The Talk

Tomorrow, Milo will be an hour and 1/2 late for school. I’ll take him out for pancakes and bacon, his favorite breakfast foods, and then to the library.  While he’s perusing graphic novels, his classmates will get a visit from the school counselor and Milo’s lead “Exceptional Education” teacher, Mrs. P.  These women have been tasked with explaining Milo to the other 4th graders. This is  tricky because when you talk to a room full of school kids about their nutty classmate, you’re also talking to their parents. What you say to the kids will make it’s way home and some part of your speech will likely be lost along the way.

This happens every fall. Previously, it’s been less fraught because Milo’s years have gotten off to an easy start. But last week was loud and unpredictable and it stressed everyone out. So in go Mrs. P and the school counselor. They have 30 minutes in which to inspire the kids’ compassion, quell their curiosity, and allay their fear.

This is one of the conundrums of life with Milo: It’s not fair to not warn the other kids and their parents about Milo. But it’s not fair to Milo to overstate his difference to the point of isolating him.  I asked to give the talk myself this year but was convinced not to by an experienced school psychologist with Milo’s best interest at heart. “That would follow him to middle school —  Hey Milo, remember when your mom came to school to tell us not to be afraid of you? Man, that was embarrassing!” She has a point. But, if I were going give the talk, here’s what I would say:

Milo is a lot like you. He has a mom and a dad and an older sister he loves to play with and he often fights with. He has a dog, a Wii and a 3DS. He gets a ride to school in the morning and walks home in the afternoon.  His favorite foods are pizza, burgers, chicken, french fries and broccoli, but only because I make him eat something green every night. His favorite dessert is strawberry sorbet. He loves to play video games. Right now he is all about Minecraft and Sonic the Hedgehog. He is teaching himself how to make an animated movie. He plays baseball in the spring and fall and swims in the summer. He loves water parks, telling jokes and dancing. He has read all of the Harry Potter books and is looking forward to starting the Hunger Games. This summer he went to tech camp for lego robotics and video game design, and to sleep away camp in the mountains.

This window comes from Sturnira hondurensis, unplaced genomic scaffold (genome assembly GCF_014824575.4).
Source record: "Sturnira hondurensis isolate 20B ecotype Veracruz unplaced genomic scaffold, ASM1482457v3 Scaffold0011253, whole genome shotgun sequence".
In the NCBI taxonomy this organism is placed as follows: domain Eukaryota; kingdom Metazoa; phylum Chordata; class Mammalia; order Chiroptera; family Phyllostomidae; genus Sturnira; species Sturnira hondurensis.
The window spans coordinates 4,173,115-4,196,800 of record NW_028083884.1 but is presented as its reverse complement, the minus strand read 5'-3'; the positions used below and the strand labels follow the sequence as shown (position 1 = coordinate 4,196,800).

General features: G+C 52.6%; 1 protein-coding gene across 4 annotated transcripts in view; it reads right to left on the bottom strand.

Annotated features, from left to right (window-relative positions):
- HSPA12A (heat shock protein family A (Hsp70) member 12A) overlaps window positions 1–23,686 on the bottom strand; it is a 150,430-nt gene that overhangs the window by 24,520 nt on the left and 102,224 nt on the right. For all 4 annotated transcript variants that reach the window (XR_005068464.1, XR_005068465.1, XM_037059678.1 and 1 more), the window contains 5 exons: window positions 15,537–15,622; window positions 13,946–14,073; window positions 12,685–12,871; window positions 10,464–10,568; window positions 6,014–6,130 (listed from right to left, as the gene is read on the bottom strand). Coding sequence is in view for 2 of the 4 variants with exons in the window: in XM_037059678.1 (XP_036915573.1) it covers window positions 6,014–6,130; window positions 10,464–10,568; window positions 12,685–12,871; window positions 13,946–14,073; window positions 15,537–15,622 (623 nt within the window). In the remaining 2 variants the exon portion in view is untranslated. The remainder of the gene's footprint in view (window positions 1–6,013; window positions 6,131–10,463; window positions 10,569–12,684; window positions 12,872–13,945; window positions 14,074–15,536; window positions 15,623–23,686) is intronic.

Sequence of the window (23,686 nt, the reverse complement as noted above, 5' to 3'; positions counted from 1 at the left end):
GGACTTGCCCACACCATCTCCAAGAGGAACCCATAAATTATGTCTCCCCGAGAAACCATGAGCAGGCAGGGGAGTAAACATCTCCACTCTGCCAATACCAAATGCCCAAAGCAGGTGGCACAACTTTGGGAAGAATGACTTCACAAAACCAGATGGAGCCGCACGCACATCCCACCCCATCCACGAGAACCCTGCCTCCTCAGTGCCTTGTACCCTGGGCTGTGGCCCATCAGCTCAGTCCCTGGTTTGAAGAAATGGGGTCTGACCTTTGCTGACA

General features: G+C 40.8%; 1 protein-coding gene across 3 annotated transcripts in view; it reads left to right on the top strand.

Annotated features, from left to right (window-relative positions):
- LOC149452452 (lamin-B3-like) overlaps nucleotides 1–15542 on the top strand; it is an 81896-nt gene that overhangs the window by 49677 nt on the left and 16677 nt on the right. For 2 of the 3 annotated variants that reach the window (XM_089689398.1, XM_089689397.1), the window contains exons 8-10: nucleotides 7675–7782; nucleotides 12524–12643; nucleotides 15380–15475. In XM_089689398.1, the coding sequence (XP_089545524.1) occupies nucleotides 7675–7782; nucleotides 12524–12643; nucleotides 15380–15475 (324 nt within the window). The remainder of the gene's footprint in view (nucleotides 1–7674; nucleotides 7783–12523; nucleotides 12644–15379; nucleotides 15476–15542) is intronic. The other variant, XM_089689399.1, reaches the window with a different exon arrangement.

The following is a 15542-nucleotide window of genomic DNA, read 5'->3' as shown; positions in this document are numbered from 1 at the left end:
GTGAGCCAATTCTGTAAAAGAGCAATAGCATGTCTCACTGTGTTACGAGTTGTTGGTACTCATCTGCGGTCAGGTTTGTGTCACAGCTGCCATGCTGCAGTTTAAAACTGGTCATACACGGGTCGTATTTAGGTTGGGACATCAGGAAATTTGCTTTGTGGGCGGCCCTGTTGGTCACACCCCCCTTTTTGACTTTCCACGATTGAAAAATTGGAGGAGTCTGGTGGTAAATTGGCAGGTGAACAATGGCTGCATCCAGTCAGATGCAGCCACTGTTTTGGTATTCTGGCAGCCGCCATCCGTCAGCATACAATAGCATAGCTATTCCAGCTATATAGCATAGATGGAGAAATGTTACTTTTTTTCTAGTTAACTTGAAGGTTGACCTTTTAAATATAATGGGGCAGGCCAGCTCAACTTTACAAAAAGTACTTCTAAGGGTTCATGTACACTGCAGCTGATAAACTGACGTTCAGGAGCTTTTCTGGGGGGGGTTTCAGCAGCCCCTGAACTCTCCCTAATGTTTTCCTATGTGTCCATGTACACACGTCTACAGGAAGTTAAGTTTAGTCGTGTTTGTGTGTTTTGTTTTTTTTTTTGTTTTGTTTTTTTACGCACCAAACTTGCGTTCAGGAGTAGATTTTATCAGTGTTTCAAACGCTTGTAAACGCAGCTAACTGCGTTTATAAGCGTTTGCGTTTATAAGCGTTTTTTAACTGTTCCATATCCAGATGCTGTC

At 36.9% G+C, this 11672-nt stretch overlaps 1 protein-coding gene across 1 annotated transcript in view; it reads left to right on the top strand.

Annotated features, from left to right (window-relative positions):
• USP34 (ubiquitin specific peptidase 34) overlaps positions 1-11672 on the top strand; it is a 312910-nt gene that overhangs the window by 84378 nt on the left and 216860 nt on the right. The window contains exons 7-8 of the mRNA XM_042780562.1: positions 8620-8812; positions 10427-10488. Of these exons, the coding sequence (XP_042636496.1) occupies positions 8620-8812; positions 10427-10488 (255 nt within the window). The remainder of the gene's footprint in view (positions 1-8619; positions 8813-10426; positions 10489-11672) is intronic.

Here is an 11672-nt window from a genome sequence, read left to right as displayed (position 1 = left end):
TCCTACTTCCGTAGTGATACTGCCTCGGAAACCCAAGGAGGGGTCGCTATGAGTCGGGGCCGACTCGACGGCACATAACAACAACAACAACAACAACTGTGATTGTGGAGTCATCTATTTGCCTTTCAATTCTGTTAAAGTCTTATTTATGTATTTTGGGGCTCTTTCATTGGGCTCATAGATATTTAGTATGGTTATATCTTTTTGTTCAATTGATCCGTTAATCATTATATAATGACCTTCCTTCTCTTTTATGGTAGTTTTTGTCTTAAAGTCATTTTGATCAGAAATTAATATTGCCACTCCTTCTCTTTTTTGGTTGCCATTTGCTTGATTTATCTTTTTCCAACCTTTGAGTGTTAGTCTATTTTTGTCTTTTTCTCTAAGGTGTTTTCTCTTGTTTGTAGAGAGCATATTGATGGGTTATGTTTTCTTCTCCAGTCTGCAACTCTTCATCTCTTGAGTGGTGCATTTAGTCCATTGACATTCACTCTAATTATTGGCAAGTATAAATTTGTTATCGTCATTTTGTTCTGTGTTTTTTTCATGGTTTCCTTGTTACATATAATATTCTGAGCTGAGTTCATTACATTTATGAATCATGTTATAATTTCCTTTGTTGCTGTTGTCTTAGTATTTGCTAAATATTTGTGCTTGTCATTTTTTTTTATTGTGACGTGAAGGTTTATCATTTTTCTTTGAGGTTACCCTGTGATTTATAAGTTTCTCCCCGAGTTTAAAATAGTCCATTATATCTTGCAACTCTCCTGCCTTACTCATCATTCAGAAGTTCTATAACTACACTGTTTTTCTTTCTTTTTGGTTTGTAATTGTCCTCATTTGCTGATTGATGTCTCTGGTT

But, Milo is also not like you. His brain works differently. Imagine being in a room with a TV turned way up and a radio turned way up and people speaking loudly.  That’s a bit of what it’s like inside Milo’s brain — it’s noisy. Sometimes it’s so noisy he has trouble thinking, or focusing or concentrating. And sometimes the noise makes him angry or sad. When he gets angry or sad he yells and scream. He may even throw something or punch something. But something isn’t someone. He may punch the wall or a chair, but he doesn’t ever punch people. He doesn’t ever want to hurt another person, he’s just trying to quiet the noise in his brain.  So you don’t have to worry that Milo may hurt you. If he does get angry or sad, just move away and give him space. He knows how to calm himself down. And when Milo gets upset, no matter what he says or does, he’s most upset with himself.

It’s hard to be Milo. It’s hard to live with the noise. It makes him sensitive to criticism. It can be easy to hurt his feelings.  But it’s just as easy to apologize.  Milo worries that people don’t like him, the same way you worry that people don’t like you. But that’s because he wants to have friends. And he wants to have fun with his friends. He wants to laugh and play games and tell stories and share secrets, just like you do. He also wants to impress the teacher and learn new things in school. He may not be as patient or grown up as you are, but he’s trying. And he needs your help. So try to remember that Milo is a 9 and 1/2 year old boy on a journey to finish the 4th grade. And that makes him a lot like you.

I’m so glad that you all are here to keep him company as he travels.

Now, are there any questions?



5 thoughts on “The Talk

    • Although I am sensitive to what you and Milo face, you describe him as “nutty” in terms of how others would see him is presumptuous and also part of the stereotype you are hopefully trying to fight against. Also, a teacher with other children more than ten or twelve, who may have other learning limitations can not possibly be responsible for a child who has a special need which would take attention away from the other children in the class. Making the onus put on a teacher for being unfamiliar with a bipolar student and saying, (I just saw on the news a brief piece about Milo) is wrong in my opinion. What course or workshop available do you think which addresses what is wrong with MIlo?? We as parents have a child who may have something for which we even need to be educated, doubt you planned a bipolar child and prepared yourself for his upbringing and the difficulty you and he would face. We think that because we have had experience, and let’s face it, may still be learning, others, strangers, educators, who are educating our children, should also be proficient and knowledgeable. Really??? Teachers are educators, they are not also surrogate medical professionals and we should not expect them to be specifically for us.

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